Introduction to Hosea

Study notes ▪ 2017
Tags: Hosea; Israel; Idolatry


Hosea, the son of Beeri (1:1); a prophet who addressed the kingdoms of Israel and Judah leading up to the former’s fall to Assyria; husband of Gomer, father of two sons (Jezreel and Lo-Ammi [“Not My People”]) and one daughter (Lo-Ruhamah [“No Mercy”])


750-725 BC
  • Geisler provides a broad date range of 760-710 BC (231).
  • Merrill places Hosea in middle to late eighth century BC—likely predating 753 and extending until after 727 (421-23).
  • Ball refers to Hosea as “the prophet of the final years of the northern kingdom” (762)—that is, beginning before the death of Jeroboam II, king of Israel (747/746 BC), and continuing until Samaria’s defeat by Assyria in 722 BC.

Kings Mentioned  

Judah: Uzziah (1:1), Jotham (1:1), Ahaz (1:1), and Hezekiah (1:1)
Israel: Jeroboam II (1:1)

Nation(s) Targeted

Primary: Israel (e.g, 1:5; 1:10-11; 3:4-5; 4:15-16), as evidenced by the book’s references to the “house of Israel” (e.g., 1:4; 5:1), Ephraim (e.g., 4:17; 5:3), Samaria (e.g., 8:5-6; 10:5), etc.
Secondary: Judah (e.g., 5:10; 6:4; 12:2)

Representative Texts

1:2-11; 2:1-3; 2:14-20; 4:1-6; 4:15-18; 5:3-6; 5:13-15; 6:4-6; 8:3-6; 9:1-4; 10:12; 11:1-4; 13:1-8; 14:1-4

Core Message

Yahweh has lovingly chosen and nurtured Israel, but the nation—especially the northern kingdom—has rejected his covenant. Priests and prophets have failed to provide effective spiritual leadership. The people’s most egregious sin is idolatry, but it is accompanied by a variety of social evils. God commissions the prophet Hosea to communicate a critical message to Israel and Judah, not merely by words, but by the circumstances of his family’s life.

God directs Hosea to give his children specific names that convey his rejection of Israel. Hosea’s wife, Gomer, turns her back on their marriage covenant; her infidelity vividly illustrates Israel’s departure from Yahweh. Judah’s destiny remains to be seen, but there is evidence that it is following the northern kingdom’s example. Israel’s judgment—Assyrian captivity—is looming, but this discipline has a redemptive purpose. Yahweh will ultimately restore a united Israel to its land in an idyllic manner. The people will renounce their idolatry and come to a true knowledge of the Lord. Hosea illustrates God’s persistent mercy by buying Gomer back from prostitution.[1]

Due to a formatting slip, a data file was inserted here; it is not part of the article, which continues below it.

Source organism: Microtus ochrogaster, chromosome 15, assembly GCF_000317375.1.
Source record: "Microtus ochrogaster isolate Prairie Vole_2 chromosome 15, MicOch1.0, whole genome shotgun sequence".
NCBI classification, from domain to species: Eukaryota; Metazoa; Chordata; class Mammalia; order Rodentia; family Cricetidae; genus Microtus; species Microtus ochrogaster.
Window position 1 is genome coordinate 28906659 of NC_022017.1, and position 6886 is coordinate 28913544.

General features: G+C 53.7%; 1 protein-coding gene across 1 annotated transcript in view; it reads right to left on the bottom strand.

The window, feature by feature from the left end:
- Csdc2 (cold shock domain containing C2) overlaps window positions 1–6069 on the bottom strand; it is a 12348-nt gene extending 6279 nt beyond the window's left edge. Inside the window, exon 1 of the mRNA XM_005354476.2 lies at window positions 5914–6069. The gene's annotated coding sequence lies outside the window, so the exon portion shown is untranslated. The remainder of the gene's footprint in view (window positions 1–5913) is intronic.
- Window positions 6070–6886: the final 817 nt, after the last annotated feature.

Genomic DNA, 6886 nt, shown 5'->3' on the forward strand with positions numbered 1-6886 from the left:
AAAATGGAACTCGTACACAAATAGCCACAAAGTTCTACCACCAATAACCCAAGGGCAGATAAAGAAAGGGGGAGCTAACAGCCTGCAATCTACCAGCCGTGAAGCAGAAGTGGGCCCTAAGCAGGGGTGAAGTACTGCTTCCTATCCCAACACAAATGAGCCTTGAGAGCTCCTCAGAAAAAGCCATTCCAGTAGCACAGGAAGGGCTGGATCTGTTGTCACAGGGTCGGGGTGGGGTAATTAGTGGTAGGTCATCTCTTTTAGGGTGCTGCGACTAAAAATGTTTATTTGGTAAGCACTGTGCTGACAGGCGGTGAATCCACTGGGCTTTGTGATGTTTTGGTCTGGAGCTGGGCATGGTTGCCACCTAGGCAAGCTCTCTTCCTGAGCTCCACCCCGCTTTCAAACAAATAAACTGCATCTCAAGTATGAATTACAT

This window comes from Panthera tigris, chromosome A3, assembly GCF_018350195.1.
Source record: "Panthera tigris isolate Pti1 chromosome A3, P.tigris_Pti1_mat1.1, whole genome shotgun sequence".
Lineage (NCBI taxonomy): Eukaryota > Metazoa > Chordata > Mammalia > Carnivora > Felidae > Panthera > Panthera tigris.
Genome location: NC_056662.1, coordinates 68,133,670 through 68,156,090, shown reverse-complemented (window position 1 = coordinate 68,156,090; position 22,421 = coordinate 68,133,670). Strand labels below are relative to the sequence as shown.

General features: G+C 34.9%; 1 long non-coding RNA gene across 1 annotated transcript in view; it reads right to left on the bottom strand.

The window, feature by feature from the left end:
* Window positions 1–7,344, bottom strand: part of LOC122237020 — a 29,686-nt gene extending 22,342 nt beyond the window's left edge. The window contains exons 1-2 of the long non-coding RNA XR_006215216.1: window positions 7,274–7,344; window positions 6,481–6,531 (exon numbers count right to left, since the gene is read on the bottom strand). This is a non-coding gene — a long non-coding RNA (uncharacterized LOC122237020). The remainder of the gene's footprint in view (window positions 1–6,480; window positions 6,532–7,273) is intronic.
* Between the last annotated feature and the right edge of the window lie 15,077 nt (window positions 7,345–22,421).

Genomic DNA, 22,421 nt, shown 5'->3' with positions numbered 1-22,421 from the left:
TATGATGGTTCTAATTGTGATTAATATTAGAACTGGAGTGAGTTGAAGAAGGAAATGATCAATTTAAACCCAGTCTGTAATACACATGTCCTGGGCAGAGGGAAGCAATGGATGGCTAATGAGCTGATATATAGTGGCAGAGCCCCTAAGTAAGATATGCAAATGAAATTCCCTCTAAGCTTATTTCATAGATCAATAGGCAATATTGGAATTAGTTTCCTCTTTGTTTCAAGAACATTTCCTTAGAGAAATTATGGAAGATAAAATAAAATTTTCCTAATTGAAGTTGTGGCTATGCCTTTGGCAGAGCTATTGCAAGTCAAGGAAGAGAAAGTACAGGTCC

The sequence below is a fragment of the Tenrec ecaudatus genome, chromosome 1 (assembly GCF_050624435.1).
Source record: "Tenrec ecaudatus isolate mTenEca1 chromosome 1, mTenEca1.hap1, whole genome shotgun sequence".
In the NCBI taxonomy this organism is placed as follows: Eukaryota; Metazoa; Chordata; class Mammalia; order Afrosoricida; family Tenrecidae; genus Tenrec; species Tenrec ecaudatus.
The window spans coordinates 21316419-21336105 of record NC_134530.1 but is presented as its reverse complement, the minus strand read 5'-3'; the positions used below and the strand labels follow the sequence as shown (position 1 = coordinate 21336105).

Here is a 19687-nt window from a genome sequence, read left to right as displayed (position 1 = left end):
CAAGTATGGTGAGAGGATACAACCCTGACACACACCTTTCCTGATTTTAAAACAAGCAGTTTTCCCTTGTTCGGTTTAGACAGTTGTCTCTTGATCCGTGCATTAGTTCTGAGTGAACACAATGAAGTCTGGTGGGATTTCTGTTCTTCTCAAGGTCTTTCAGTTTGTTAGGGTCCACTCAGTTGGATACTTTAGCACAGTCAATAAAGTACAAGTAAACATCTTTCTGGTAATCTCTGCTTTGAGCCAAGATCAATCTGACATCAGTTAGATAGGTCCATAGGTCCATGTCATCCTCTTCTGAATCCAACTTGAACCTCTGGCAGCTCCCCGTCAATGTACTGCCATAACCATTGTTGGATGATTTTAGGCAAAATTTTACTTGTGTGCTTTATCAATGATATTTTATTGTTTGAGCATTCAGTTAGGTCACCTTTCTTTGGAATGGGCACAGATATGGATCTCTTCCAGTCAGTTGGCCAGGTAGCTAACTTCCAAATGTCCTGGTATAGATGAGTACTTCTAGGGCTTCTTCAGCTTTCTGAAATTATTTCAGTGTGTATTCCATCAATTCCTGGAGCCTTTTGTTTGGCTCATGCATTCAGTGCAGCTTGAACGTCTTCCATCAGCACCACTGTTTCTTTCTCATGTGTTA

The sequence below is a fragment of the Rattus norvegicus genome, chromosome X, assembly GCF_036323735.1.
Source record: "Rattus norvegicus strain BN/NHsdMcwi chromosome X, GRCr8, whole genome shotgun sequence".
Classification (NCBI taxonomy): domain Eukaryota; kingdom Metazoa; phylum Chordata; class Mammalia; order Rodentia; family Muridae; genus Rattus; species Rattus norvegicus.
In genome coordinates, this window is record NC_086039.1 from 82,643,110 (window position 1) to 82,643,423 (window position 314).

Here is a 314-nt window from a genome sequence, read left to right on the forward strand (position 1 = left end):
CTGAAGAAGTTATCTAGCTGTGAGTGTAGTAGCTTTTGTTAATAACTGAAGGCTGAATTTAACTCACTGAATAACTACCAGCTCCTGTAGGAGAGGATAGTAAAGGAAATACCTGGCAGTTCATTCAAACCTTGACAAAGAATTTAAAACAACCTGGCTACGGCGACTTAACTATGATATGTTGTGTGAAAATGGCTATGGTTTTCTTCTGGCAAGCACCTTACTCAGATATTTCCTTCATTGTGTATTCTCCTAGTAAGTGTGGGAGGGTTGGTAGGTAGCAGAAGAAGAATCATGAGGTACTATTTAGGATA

New Testament References[2]

  • 1:10 (Rom. 9:26)
  • 2:23 (Rom. 9:25; 1 Pet. 2:10)
  • 6:6 (Matt. 9:13; 12:7)
  • 10:8 (Luke 23:30; Rev. 6:16)
  • 11:1 (Matt. 2:15)
  • 13:14 (1 Cor. 15:55)


The macrostructure of Hosea is a matter of general agreement: Chapters 1-3 form a section that is distinct from the remainder of the book. The structure within chapters 4-14 is less obvious, and scholars disagree as to how their contents are organized.

Hosea is rich with literary features. According to Livingston, “Hosea was a skilled writer who composed chapters 1 and 3 in pain-filled prose and the remaining chapters in vigorous poetry” (602). Hosea’s pithiness has even influenced the English language, as reflected in the phrase “reap the whirlwind” (8:7).


Ball, Edward. “Hosea.” The International Standard Bible Encyclopedia, edited by Geoffrey W. Bromiley, fully revised, vol. 2, Eerdmans, 1982, pp. 761-67.
Beale, G. K., and D. A. Carson, eds. Commentary on the New Testament Use of the Old Testament. Baker Academic, 2007.
Geisler, Norman L. A Popular Survey of the Old Testament. Baker Book House, 1977.
Livingston, G. Herbert. “Hosea.” Baker Commentary on the Bible, edited by Walter A. Elwell, Baker Books, 2000, pp. 602-17.
Merrill, Eugene H. Kingdom of Priests: A History of Old Testament Israel. Baker Books, 1996.
NET Bible.

[1] Commenting on God’s directive to Hosea to marry “a wife of whoredom” (1:2), the NET Bible states, “The noun זְנוּנִים (zÿnunim) means ‘prostitute; harlot’ (HALOT 275-76 s.v. זְנוּנִים). The term does not refer to mere adultery … which is expressed by the root נַאַף (na’af, ‘adultery’; HALOT 658 s.v. נאף). The plural noun זְנוּנִים (zénunim, literally, ‘harlotries’) is an example of the plural of character or plural of repeated behavior. The phrase ‘wife of harlotries’ (אֵשֶׁת זְנוּנִים, ’eshet zénunim) probably refers to a prostitute, possibly a temple prostitute serving at a Baal temple” (note on 1:2).

[2] New Testament citations of texts from Hosea were identified in part by consulting Beale and Carson’s Commentary on the New Testament Use of the Old Testament.

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